For utility hand sewing (sewing seams, piecing patchwork, etc – anything that needs regular cotton sewing thread, the kind that you would use in a machine) I use sharps. These also come in a range of sizes, and probably the easiest way to buy them is in an assorted set so you can choose the best needle for the job. Sharps are flexible, but not as strong as quilting or betweens, which makes them prone to breaking more easily. I generally use size 11 for sewing most lightweight fabrics together (quilters cotton fabric and lighter), and size 7 if I’m sewing thicker fabrics like medium to heavyweight linen.
Probably the easiest way to see which needles you like, if you’re a complete beginner, is to buy a set of assorted needles and try them all on various fabrics with different kinds of thread.
I am very bad at looking after my needles, which is why all these packs look so new. I’ve had to replace most of my needles recently because I leave them out, stuck in pincushions (like birdie), where they pick up dust and moisture from the atmosphere which turns them rusty in the end. They also become blunt over time. I thought it was probably time I made myself a needle case.
I’ve used a bitty background that I made a while ago – layered scraps covered with a sheer, with hand stitching across the surface. I’ve backed it with some hand-dyed cotton fabric, added a button and a buttonhole bar, and that was a very nice Sunday morning’s productive stitching.
So there we are: a very quick gallop through some needles for hand-stitching, which I hope has been useful.
Many people these days tend to refer to hand-stitching as slow-stitching (though they’re not necessarily the same thing, as I understand it) and most of us are all about taking time out and slowing down. Needles in the past were valued for their ability to enable hand stitchers to sew more quickly. How times change.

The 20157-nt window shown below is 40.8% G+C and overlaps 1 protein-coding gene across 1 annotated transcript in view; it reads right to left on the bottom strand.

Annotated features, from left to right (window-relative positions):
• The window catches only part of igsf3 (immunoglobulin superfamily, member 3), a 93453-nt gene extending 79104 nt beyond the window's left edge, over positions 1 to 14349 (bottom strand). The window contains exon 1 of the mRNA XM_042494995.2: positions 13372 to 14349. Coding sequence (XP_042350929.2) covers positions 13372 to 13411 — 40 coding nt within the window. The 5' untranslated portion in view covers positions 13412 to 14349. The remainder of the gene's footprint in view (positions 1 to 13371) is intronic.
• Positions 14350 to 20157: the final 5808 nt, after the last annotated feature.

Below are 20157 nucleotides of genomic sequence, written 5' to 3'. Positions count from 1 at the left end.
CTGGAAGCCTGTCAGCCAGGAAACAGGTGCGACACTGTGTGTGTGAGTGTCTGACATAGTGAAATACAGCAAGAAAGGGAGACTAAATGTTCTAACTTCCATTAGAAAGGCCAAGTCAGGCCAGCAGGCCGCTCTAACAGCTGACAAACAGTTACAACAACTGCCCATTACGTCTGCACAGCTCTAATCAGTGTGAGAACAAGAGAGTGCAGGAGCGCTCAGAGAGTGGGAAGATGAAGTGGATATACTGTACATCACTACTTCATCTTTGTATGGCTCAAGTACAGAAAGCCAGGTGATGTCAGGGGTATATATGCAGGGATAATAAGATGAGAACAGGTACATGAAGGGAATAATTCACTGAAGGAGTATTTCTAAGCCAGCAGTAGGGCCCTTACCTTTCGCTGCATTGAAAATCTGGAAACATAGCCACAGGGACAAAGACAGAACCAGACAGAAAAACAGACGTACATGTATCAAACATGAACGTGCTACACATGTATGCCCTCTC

I don’t know what’s happened on Instagram but suddenly I am inundated with lovely messages and many questions about the stitch journal. Where did everyone come from? I will try and answer everyone but in the meantime I thought a post covering the most frequently asked questions might be helpful.
I should point out that I did not invent the concept of the stitch journal. Claire Wellesley-Smith writes about it here, and you can read more about it in her book Slow Stitch. I decided, at the end of last year, that I would like to try a stitch journal myself. For me, it’s somewhere to place a few stitches every day, a contemplative practice to mark the passing of time, and an opportunity to reflect on anything that might have happened that day. I try not to be too literal with it – I prefer a series of abstract marks that suggest a feeling or thought – but sometimes a pictorial image just happens.
Here are some of the questions I’ve been getting, from those who might be thinking of keeping a stitch journal but don’t necessarily know where to start. The answers are not definitive, this is just how I’ve gone about it:
(1) What are you stitching on?
Several years ago, I was lucky enough to find a vintage/antique French metis sheet and I had been saving it for something special. Metis is a cotton/linen blend (I think linen warp and cotton weft) and has a lovely hand. The cotton gives it softness, and the linen gives it strength. It seemed the perfect ground for recording the passing of days, stitching the present onto the past – because most of us are a product of our experience. You don’t have to find vintage linen; any medium weight cotton or linen would be fine. Denim or canvas are probably too heavy and tough to stitch comfortably; something like a medium weight calico (this is a UK term, I think calico is referred to as muslin in the US) should be fine. My advice would be to avoid anything shiny, slippery or too textured.
(2) How big is it?
I tore a strip from the length of the sheet which is about about 10″ wide (this includes a narrow hem down both long sides, to stop the edges fraying too much). The length is about 7 or 8 feet. If you are working with modern fabric, you can piece shorter lengths together to make it wider or longer. You can make it any shape or size, whatever is most practical for you.
(3) Are you stitching on more than one layer?
No, I am stitching on a single layer, just the sheet. If you are using a lighter-weight fabric then you might want to back it or line it. I wanted the back of the stitches to show. I think there is a very moving sense of honesty in the other side of hand embroidery and for the purposes of this piece I didn’t want to hide anything.
(4) Do you use a hoop or frame?